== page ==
The “Dance” of Halakha

A new issue of the JOFA Journal will soon be in our subscribers’ mailboxes; its theme is Orthodox women in the performing arts and sports. The headline we’ve given it is “Raising our Voices”—because many of the articles deal with the topic of kol isha, a woman’s singing voice heard in public. But I think a better title might be “The Dance.” The difference is not about artistic genre, but concept. Let me explain.

A rabbi I highly respect once told me that halakha—Jewish law—is like a dance between the rabbis and the Jewish people. The rabbis are the leading partner, putting their arms around the people and guiding them this way and that. But if they are out of rhythm with the people, if both are not moving in the same direction, then the dance will fail and the dancers will be frustrated with each other.

Within this issue of the journal, one can see the dance in motion around the issue of kol isha. Rabbi Shmuel Herzfeld, in a
d’var Torah
on Vayishlah, recalls Rashi’s question about the whereabouts of Dina, Jacob’s daughter, when Jacob was about to cross the river and confront his brother Esau. The Midrash tells us that Jacob had put Dina in a box to protect her, so that Esau would not lay eyes on her. However, Rashi tells us, because she had been inappropriately locked up, Dina became a yatzanit someone who “goes out,” and she fell into the hands of Shechem—to far worse consequences. Rabbi Herzfeld sees this story as instructive for the issue of kol isha, in which over-stringency has had the effect of drowning out the voices of women and girls in every context and thereby squelching their spirituality. He calls for a more nuanced view that takes into consideration the content of the singing, not just the gender of the singer.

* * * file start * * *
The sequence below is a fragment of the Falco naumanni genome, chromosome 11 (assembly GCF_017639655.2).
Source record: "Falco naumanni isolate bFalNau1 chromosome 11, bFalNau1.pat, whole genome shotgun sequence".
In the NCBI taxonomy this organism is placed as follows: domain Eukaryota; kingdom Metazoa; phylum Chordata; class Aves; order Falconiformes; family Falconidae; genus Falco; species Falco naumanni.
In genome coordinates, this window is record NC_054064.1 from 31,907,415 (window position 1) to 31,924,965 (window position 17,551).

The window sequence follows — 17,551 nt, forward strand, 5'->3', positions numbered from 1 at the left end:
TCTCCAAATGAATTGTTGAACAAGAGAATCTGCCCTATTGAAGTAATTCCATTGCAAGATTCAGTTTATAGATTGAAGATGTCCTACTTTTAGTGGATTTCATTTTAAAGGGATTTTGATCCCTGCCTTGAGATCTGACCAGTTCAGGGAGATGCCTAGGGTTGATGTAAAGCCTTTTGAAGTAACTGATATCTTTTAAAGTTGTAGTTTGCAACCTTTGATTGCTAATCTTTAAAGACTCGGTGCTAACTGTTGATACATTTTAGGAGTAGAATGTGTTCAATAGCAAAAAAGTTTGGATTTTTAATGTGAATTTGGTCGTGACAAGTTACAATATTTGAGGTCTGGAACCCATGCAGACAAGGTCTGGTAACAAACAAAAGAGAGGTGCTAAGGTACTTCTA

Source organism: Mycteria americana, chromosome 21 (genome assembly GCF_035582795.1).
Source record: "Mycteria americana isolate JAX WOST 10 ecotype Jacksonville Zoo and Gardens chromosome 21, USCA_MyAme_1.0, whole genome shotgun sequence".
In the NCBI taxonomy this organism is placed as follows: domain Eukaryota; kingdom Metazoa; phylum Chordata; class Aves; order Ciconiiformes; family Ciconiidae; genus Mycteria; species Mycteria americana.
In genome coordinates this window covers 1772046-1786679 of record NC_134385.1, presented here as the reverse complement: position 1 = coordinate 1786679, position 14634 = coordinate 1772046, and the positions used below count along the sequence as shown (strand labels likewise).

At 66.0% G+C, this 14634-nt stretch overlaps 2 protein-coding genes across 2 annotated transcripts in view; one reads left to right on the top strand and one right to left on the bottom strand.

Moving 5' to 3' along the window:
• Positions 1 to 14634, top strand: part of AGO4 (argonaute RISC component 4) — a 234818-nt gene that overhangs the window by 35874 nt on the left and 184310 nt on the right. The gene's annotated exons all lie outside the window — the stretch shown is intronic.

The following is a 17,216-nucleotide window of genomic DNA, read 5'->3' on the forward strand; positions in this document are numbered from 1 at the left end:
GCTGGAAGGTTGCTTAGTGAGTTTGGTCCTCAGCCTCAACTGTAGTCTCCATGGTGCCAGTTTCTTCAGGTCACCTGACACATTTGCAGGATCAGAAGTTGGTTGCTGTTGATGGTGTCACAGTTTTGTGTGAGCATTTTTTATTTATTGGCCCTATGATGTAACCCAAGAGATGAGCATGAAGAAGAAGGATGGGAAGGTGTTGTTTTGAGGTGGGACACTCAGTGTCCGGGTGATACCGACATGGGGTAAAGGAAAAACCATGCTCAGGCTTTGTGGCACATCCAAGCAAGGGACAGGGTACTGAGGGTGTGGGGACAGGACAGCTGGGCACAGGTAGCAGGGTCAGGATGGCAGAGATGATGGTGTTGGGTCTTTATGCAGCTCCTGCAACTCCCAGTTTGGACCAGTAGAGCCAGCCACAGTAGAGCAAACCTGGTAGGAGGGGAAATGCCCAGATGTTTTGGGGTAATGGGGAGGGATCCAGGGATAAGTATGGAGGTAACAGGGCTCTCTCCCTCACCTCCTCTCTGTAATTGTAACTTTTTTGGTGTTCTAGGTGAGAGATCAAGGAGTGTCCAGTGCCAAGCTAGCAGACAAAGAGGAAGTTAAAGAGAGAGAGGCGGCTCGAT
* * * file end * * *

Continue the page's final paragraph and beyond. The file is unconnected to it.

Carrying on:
Rabbi Herzfeld’s understanding of kol isha is presented in tandem with the voices of women who wish to pursue careers in singing and struggle with the notion of kol isha. They run the spectrum from the Hasidic women’s rock band Bulletproof Stockings, who only play for all-female audiences, to Neshama Carlebach, who, after years of conflict, has concluded that kol isha “is an antiquated, misogynistic concept that has no place in our modern society.” Neshama believes that she is following her father Shlomo Carlebach‘s conviction in stating that, for her, singing is “a holy calling.”